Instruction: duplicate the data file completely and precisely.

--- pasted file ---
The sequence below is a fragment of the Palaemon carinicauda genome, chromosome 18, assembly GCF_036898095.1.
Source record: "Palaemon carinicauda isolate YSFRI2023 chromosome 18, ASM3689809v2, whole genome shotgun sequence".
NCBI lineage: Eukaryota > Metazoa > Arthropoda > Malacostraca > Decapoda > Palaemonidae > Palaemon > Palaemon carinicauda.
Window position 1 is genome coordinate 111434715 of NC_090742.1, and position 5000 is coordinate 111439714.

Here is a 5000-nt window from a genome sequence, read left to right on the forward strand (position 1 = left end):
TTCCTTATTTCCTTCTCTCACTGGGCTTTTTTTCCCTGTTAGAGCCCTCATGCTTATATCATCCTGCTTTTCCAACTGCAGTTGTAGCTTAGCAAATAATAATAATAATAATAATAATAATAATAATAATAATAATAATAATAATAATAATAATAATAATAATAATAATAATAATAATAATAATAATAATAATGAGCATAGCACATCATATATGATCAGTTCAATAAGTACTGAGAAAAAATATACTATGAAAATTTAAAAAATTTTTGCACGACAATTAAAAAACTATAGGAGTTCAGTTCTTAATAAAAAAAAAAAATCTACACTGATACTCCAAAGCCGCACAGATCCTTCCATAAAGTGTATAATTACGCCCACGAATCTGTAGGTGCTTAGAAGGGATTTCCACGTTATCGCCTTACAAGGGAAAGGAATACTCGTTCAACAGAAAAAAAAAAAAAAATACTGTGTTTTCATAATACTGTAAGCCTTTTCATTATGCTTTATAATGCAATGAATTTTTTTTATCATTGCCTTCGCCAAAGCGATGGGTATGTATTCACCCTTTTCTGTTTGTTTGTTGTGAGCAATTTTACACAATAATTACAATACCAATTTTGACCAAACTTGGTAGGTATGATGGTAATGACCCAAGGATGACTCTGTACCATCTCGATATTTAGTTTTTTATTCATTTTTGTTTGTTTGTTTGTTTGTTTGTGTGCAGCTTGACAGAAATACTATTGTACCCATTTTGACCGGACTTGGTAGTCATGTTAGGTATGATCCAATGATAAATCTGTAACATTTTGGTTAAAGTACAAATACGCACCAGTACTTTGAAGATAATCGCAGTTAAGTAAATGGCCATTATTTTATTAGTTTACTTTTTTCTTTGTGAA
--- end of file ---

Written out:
The sequence below is a fragment of the Palaemon carinicauda genome, chromosome 18, assembly GCF_036898095.1.
Source record: "Palaemon carinicauda isolate YSFRI2023 chromosome 18, ASM3689809v2, whole genome shotgun sequence".
NCBI lineage: Eukaryota > Metazoa > Arthropoda > Malacostraca > Decapoda > Palaemonidae > Palaemon > Palaemon carinicauda.
Window position 1 is genome coordinate 111434715 of NC_090742.1, and position 5000 is coordinate 111439714.

Here is a 5000-nt window from a genome sequence, read left to right on the forward strand (position 1 = left end):
TTCCTTATTTCCTTCTCTCACTGGGCTTTTTTTCCCTGTTAGAGCCCTCATGCTTATATCATCCTGCTTTTCCAACTGCAGTTGTAGCTTAGCAAATAATAATAATAATAATAATAATAATAATAATAATAATAATAATAATAATAATAATAATAATAATAATAATAATAATAATAATAATAATAATAATAATGAGCATAGCACATCATATATGATCAGTTCAATAAGTACTGAGAAAAAATATACTATGAAAATTTAAAAAATTTTTGCACGACAATTAAAAAACTATAGGAGTTCAGTTCTTAATAAAAAAAAAAAATCTACACTGATACTCCAAAGCCGCACAGATCCTTCCATAAAGTGTATAATTACGCCCACGAATCTGTAGGTGCTTAGAAGGGATTTCCACGTTATCGCCTTACAAGGGAAAGGAATACTCGTTCAACAGAAAAAAAAAAAAAAATACTGTGTTTTCATAATACTGTAAGCCTTTTCATTATGCTTTATAATGCAATGAATTTTTTTTATCATTGCCTTCGCCAAAGCGATGGGTATGTATTCACCCTTTTCTGTTTGTTTGTTGTGAGCAATTTTACACAATAATTACAATACCAATTTTGACCAAACTTGGTAGGTATGATGGTAATGACCCAAGGATGACTCTGTACCATCTCGATATTTAGTTTTTTATTCATTTTTGTTTGTTTGTTTGTTTGTTTGTGTGCAGCTTGACAGAAATACTATTGTACCCATTTTGACCGGACTTGGTAGTCATGTTAGGTATGATCCAATGATAAATCTGTAACATTTTGGTTAAAGTACAAATACGCACCAGTACTTTGAAGATAATCGCAGTTAAGTAAATGGCCATTATTTTATTAGTTTACTTTTTTCTTTGTGAA